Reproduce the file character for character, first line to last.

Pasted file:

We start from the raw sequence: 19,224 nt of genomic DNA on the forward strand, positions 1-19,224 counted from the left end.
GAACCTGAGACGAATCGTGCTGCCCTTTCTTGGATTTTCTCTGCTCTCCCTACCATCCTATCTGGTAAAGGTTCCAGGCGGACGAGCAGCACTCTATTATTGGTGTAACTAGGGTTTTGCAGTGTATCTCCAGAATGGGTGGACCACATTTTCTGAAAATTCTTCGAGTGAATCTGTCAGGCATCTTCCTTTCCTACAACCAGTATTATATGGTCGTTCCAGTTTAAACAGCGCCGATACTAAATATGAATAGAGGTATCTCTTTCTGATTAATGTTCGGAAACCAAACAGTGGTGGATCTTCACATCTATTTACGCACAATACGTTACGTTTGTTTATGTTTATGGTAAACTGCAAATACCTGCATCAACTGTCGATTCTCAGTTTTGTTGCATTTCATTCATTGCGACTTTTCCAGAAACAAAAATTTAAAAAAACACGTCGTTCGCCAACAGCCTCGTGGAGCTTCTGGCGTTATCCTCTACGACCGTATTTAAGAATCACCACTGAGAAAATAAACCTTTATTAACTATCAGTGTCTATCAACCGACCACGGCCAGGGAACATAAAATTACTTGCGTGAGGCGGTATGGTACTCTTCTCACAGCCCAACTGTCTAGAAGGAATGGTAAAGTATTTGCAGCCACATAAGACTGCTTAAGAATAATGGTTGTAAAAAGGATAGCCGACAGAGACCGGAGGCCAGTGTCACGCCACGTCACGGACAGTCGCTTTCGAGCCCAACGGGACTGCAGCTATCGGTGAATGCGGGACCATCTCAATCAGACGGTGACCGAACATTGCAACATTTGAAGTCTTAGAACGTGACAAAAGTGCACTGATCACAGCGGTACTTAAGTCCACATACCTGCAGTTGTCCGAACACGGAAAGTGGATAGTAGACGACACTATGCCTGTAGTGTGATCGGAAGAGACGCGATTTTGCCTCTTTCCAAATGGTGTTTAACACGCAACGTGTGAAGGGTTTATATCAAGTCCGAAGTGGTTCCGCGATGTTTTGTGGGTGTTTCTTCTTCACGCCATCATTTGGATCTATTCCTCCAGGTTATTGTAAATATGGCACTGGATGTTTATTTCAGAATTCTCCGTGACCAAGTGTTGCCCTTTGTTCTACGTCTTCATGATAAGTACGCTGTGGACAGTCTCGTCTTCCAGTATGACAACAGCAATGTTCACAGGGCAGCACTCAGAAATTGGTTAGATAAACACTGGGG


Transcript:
We start from the raw sequence: 19,224 nt of genomic DNA on the forward strand, positions 1-19,224 counted from the left end.
GAACCTGAGACGAATCGTGCTGCCCTTTCTTGGATTTTCTCTGCTCTCCCTACCATCCTATCTGGTAAAGGTTCCAGGCGGACGAGCAGCACTCTATTATTGGTGTAACTAGGGTTTTGCAGTGTATCTCCAGAATGGGTGGACCACATTTTCTGAAAATTCTTCGAGTGAATCTGTCAGGCATCTTCCTTTCCTACAACCAGTATTATATGGTCGTTCCAGTTTAAACAGCGCCGATACTAAATATGAATAGAGGTATCTCTTTCTGATTAATGTTCGGAAACCAAACAGTGGTGGATCTTCACATCTATTTACGCACAATACGTTACGTTTGTTTATGTTTATGGTAAACTGCAAATACCTGCATCAACTGTCGATTCTCAGTTTTGTTGCATTTCATTCATTGCGACTTTTCCAGAAACAAAAATTTAAAAAAACACGTCGTTCGCCAACAGCCTCGTGGAGCTTCTGGCGTTATCCTCTACGACCGTATTTAAGAATCACCACTGAGAAAATAAACCTTTATTAACTATCAGTGTCTATCAACCGACCACGGCCAGGGAACATAAAATTACTTGCGTGAGGCGGTATGGTACTCTTCTCACAGCCCAACTGTCTAGAAGGAATGGTAAAGTATTTGCAGCCACATAAGACTGCTTAAGAATAATGGTTGTAAAAAGGATAGCCGACAGAGACCGGAGGCCAGTGTCACGCCACGTCACGGACAGTCGCTTTCGAGCCCAACGGGACTGCAGCTATCGGTGAATGCGGGACCATCTCAATCAGACGGTGACCGAACATTGCAACATTTGAAGTCTTAGAACGTGACAAAAGTGCACTGATCACAGCGGTACTTAAGTCCACATACCTGCAGTTGTCCGAACACGGAAAGTGGATAGTAGACGACACTATGCCTGTAGTGTGATCGGAAGAGACGCGATTTTGCCTCTTTCCAAATGGTGTTTAACACGCAACGTGTGAAGGGTTTATATCAAGTCCGAAGTGGTTCCGCGATGTTTTGTGGGTGTTTCTTCTTCACGCCATCATTTGGATCTATTCCTCCAGGTTATTGTAAATATGGCACTGGATGTTTATTTCAGAATTCTCCGTGACCAAGTGTTGCCCTTTGTTCTACGTCTTCATGATAAGTACGCTGTGGACAGTCTCGTCTTCCAGTATGACAACAGCAATGTTCACAGGGCAGCACTCAGAAATTGGTTAGATAAACACTGGGG